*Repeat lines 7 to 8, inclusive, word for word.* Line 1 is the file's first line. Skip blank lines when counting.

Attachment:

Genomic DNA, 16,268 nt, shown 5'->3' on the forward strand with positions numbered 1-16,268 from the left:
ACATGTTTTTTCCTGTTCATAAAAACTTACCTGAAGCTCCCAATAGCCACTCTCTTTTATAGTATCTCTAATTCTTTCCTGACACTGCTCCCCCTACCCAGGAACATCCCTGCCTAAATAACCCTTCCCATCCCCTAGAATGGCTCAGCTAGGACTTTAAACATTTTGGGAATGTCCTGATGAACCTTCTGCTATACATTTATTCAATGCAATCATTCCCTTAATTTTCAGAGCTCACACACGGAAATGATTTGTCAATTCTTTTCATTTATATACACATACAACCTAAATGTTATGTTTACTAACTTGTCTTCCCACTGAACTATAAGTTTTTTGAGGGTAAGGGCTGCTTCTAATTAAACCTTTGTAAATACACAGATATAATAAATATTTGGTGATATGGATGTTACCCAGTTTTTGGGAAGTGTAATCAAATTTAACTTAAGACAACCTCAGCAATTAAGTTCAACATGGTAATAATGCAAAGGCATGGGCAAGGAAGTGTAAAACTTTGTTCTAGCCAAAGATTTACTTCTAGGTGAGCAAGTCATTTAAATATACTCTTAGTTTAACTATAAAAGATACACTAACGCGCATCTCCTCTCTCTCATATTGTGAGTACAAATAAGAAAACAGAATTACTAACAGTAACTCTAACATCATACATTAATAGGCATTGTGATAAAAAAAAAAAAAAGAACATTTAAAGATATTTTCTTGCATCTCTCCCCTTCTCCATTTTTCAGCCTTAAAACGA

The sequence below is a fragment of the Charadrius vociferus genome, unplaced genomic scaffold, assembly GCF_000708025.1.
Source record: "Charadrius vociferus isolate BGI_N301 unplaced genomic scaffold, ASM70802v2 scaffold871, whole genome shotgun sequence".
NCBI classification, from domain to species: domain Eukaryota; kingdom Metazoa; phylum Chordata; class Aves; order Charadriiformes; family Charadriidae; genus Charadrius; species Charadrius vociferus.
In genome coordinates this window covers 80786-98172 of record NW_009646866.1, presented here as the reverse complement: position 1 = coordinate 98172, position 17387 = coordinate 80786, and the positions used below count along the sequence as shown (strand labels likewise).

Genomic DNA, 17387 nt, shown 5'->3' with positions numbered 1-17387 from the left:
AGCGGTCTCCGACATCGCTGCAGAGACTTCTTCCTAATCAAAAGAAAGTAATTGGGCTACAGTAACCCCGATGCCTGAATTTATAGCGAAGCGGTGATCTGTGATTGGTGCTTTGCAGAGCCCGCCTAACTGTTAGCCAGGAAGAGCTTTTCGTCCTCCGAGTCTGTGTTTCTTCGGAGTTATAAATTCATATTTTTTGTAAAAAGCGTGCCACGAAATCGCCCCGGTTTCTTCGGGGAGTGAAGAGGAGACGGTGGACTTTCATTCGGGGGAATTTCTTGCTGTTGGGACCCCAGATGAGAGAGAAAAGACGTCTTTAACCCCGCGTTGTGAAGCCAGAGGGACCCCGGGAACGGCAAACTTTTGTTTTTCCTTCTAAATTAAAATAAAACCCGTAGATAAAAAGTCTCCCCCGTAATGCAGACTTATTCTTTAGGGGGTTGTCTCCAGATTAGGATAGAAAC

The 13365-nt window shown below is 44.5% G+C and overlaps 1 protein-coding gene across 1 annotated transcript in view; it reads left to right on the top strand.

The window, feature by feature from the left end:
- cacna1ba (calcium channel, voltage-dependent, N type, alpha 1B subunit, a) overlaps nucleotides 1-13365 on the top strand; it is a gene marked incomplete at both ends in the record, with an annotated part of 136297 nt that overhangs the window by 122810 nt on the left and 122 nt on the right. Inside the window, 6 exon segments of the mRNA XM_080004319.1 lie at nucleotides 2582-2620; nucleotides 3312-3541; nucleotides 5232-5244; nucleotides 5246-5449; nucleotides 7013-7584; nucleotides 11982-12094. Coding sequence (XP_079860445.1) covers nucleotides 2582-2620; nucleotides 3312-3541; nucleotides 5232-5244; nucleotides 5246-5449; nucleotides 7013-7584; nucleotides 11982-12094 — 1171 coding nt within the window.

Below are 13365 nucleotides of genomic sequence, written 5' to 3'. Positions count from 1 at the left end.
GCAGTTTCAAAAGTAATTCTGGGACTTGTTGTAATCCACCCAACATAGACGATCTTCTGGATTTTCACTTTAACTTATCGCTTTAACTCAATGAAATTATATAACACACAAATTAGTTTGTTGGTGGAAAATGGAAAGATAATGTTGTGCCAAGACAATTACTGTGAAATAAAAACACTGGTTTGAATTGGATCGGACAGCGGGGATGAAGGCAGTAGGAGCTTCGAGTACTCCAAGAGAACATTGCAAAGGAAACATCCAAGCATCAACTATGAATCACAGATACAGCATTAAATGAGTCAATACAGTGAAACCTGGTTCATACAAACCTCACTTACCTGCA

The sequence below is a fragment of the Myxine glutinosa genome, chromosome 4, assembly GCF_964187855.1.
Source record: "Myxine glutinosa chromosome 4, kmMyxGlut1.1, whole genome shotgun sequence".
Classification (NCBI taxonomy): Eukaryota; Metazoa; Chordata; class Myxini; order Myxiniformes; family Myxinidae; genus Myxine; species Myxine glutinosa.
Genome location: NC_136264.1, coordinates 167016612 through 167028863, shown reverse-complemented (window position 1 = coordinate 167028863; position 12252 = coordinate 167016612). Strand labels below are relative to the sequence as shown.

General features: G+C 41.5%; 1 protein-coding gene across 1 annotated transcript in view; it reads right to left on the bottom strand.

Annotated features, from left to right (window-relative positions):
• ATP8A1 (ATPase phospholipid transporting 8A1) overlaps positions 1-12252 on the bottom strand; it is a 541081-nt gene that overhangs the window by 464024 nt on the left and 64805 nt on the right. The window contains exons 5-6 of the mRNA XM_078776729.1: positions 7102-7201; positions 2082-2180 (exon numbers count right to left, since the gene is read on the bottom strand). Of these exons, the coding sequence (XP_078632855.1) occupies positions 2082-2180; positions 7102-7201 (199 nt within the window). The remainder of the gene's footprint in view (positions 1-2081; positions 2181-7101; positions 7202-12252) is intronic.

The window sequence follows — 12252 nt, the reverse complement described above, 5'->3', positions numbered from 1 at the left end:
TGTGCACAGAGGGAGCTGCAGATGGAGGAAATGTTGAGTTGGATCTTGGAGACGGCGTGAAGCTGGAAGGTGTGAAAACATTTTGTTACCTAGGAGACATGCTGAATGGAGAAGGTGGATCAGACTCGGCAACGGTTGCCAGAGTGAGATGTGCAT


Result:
Genomic DNA, 17387 nt, shown 5'->3' with positions numbered 1-17387 from the left:
AGCGGTCTCCGACATCGCTGCAGAGACTTCTTCCTAATCAAAAGAAAGTAATTGGGCTACAGTAACCCCGATGCCTGAATTTATAGCGAAGCGGTGATCTGTGATTGGTGCTTTGCAGAGCCCGCCTAACTGTTAGCCAGGAAGAGCTTTTCGTCCTCCGAGTCTGTGTTTCTTCGGAGTTATAAATTCATATTTTTTGTAAAAAGCGTGCCACGAAATCGCCCCGGTTTCTTCGGGGAGTGAAGAGGAGACGGTGGACTTTCATTCGGGGGAATTTCTTGCTGTTGGGACCCCAGATGAGAGAGAAAAGACGTCTTTAACCCCGCGTTGTGAAGCCAGAGGGACCCCGGGAACGGCAAACTTTTGTTTTTCCTTCTAAATTAAAATAAAACCCGTAGATAAAAAGTCTCCCCCGTAATGCAGACTTATTCTTTAGGGGGTTGTCTCCAGATTAGGATAGAAAC